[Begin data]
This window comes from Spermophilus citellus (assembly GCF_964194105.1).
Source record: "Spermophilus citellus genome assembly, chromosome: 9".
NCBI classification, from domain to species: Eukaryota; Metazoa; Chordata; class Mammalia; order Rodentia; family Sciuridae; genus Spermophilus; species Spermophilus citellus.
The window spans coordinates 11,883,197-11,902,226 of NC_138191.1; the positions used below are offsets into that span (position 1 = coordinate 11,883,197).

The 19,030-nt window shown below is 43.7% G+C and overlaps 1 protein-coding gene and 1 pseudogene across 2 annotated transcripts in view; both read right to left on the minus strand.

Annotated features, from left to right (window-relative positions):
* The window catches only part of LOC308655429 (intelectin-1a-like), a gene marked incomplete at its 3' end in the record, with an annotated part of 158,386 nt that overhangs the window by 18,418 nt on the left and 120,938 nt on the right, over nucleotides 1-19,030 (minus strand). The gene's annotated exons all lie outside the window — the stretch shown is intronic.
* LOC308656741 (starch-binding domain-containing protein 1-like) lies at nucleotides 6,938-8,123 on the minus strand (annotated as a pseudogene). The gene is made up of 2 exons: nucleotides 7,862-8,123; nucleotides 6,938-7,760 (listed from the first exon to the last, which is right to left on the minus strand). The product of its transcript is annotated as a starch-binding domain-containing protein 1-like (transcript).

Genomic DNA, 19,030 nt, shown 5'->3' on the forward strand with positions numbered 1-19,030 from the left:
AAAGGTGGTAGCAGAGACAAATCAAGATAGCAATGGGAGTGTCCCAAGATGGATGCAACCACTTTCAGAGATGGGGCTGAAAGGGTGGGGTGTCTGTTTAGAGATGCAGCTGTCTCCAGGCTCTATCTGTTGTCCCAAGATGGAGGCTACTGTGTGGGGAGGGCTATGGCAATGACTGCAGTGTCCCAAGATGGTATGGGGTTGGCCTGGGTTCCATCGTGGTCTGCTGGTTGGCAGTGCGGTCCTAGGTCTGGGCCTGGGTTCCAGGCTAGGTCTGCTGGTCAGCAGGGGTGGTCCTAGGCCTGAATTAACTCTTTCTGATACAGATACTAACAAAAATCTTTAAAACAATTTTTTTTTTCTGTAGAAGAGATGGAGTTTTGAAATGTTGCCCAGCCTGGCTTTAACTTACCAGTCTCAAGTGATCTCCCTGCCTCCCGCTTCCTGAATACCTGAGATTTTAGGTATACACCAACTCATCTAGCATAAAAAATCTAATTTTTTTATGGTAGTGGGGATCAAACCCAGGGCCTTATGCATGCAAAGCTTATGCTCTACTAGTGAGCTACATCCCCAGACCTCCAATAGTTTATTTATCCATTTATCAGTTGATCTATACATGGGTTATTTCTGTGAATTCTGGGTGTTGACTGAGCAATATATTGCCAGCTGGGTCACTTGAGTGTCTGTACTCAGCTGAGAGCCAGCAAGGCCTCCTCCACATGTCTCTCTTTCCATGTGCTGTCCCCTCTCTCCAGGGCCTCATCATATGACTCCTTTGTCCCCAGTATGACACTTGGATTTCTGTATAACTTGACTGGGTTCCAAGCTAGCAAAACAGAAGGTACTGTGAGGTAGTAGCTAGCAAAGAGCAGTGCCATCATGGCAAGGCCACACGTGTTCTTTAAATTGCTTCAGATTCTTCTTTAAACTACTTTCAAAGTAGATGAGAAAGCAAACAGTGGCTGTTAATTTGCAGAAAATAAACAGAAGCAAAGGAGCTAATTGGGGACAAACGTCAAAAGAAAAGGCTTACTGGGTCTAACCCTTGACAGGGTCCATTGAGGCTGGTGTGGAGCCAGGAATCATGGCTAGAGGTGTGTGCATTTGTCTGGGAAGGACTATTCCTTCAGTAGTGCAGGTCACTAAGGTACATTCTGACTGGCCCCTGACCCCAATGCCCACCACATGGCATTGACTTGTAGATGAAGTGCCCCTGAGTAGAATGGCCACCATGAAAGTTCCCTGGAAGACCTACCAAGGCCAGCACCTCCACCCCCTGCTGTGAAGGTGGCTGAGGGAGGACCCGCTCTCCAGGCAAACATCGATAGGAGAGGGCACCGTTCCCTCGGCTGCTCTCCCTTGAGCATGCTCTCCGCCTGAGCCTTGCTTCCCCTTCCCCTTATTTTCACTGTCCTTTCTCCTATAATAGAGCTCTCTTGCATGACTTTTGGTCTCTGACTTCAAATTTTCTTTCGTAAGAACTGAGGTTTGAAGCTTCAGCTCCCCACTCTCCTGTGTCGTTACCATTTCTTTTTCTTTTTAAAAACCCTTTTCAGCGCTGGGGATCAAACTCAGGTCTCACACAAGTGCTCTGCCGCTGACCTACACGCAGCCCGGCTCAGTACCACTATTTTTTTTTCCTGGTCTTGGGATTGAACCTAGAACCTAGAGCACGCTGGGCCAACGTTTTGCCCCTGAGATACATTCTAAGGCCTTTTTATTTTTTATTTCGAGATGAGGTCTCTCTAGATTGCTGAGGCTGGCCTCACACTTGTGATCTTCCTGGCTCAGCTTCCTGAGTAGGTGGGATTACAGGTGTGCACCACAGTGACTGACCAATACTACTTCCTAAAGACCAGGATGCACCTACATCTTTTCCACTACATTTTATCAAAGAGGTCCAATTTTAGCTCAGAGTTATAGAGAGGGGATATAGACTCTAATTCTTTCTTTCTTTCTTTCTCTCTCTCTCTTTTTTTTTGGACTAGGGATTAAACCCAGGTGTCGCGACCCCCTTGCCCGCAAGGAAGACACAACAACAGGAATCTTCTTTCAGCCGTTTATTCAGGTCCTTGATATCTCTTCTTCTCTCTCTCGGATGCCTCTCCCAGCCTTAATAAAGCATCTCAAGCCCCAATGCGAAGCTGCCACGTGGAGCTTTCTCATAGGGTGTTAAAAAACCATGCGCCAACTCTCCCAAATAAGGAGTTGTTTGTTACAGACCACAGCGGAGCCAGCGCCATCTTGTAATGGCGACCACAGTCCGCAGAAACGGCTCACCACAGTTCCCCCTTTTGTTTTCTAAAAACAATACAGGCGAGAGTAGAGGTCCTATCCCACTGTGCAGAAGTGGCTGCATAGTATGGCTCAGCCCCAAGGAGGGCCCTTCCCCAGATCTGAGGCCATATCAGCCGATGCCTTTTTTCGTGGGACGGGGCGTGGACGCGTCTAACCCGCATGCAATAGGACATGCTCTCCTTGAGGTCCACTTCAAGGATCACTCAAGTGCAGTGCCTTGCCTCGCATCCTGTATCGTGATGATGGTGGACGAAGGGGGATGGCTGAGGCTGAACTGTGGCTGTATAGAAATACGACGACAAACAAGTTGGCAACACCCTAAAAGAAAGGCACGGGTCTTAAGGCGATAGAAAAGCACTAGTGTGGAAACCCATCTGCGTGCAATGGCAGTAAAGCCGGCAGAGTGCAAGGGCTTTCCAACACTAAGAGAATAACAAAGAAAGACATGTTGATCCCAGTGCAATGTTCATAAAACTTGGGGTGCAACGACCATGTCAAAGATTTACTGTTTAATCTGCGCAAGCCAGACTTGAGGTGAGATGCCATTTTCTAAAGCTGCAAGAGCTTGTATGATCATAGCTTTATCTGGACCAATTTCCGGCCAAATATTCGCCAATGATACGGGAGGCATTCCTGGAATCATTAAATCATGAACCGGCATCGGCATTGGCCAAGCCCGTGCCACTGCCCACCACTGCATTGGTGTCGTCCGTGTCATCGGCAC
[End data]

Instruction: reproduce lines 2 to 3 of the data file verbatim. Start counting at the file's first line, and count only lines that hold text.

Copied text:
Source record: "Spermophilus citellus genome assembly, chromosome: 9".
NCBI classification, from domain to species: Eukaryota; Metazoa; Chordata; class Mammalia; order Rodentia; family Sciuridae; genus Spermophilus; species Spermophilus citellus.